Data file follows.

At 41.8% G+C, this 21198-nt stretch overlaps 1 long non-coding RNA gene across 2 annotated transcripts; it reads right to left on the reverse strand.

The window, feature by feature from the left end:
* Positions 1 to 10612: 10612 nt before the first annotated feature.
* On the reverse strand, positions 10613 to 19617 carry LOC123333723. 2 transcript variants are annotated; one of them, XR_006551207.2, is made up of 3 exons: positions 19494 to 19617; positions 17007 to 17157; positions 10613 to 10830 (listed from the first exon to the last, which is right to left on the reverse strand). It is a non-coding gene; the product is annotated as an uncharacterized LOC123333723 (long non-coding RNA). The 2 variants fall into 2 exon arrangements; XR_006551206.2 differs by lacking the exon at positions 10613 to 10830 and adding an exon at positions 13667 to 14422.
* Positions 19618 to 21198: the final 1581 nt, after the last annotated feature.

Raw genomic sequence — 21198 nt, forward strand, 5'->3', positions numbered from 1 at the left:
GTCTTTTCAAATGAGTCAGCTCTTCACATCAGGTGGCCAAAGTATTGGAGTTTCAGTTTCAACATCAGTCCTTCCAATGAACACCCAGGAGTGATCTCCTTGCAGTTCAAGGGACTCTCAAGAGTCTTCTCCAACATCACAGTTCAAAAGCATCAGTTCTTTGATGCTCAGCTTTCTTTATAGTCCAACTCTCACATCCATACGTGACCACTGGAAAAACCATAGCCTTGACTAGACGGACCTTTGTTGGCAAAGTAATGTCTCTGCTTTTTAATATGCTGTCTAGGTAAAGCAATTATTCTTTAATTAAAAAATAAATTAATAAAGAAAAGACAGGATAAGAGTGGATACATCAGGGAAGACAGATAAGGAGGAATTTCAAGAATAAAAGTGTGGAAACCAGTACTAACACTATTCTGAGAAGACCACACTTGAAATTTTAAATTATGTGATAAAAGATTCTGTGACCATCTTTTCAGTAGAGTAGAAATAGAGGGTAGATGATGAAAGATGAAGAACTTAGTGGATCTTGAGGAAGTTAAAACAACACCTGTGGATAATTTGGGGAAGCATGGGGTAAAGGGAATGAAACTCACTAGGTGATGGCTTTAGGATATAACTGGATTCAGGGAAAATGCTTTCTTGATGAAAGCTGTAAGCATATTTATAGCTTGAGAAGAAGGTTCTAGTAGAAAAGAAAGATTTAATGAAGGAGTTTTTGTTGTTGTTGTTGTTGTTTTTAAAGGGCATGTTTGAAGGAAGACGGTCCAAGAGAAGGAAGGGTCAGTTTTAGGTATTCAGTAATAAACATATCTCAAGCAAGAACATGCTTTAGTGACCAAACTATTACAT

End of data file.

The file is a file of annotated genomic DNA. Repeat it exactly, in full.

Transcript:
At 41.8% G+C, this 21198-nt stretch overlaps 1 long non-coding RNA gene across 2 annotated transcripts; it reads right to left on the reverse strand.

The window, feature by feature from the left end:
* Positions 1 to 10612: 10612 nt before the first annotated feature.
* On the reverse strand, positions 10613 to 19617 carry LOC123333723. 2 transcript variants are annotated; one of them, XR_006551207.2, is made up of 3 exons: positions 19494 to 19617; positions 17007 to 17157; positions 10613 to 10830 (listed from the first exon to the last, which is right to left on the reverse strand). It is a non-coding gene; the product is annotated as an uncharacterized LOC123333723 (long non-coding RNA). The 2 variants fall into 2 exon arrangements; XR_006551206.2 differs by lacking the exon at positions 10613 to 10830 and adding an exon at positions 13667 to 14422.
* Positions 19618 to 21198: the final 1581 nt, after the last annotated feature.

Raw genomic sequence — 21198 nt, forward strand, 5'->3', positions numbered from 1 at the left:
GTCTTTTCAAATGAGTCAGCTCTTCACATCAGGTGGCCAAAGTATTGGAGTTTCAGTTTCAACATCAGTCCTTCCAATGAACACCCAGGAGTGATCTCCTTGCAGTTCAAGGGACTCTCAAGAGTCTTCTCCAACATCACAGTTCAAAAGCATCAGTTCTTTGATGCTCAGCTTTCTTTATAGTCCAACTCTCACATCCATACGTGACCACTGGAAAAACCATAGCCTTGACTAGACGGACCTTTGTTGGCAAAGTAATGTCTCTGCTTTTTAATATGCTGTCTAGGTAAAGCAATTATTCTTTAATTAAAAAATAAATTAATAAAGAAAAGACAGGATAAGAGTGGATACATCAGGGAAGACAGATAAGGAGGAATTTCAAGAATAAAAGTGTGGAAACCAGTACTAACACTATTCTGAGAAGACCACACTTGAAATTTTAAATTATGTGATAAAAGATTCTGTGACCATCTTTTCAGTAGAGTAGAAATAGAGGGTAGATGATGAAAGATGAAGAACTTAGTGGATCTTGAGGAAGTTAAAACAACACCTGTGGATAATTTGGGGAAGCATGGGGTAAAGGGAATGAAACTCACTAGGTGATGGCTTTAGGATATAACTGGATTCAGGGAAAATGCTTTCTTGATGAAAGCTGTAAGCATATTTATAGCTTGAGAAGAAGGTTCTAGTAGAAAAGAAAGATTTAATGAAGGAGTTTTTGTTGTTGTTGTTGTTGTTTTTAAAGGGCATGTTTGAAGGAAGACGGTCCAAGAGAAGGAAGGGTCAGTTTTAGGTATTCAGTAATAAACATATCTCAAGCAAGAACATGCTTTAGTGACCAAACTATTACAT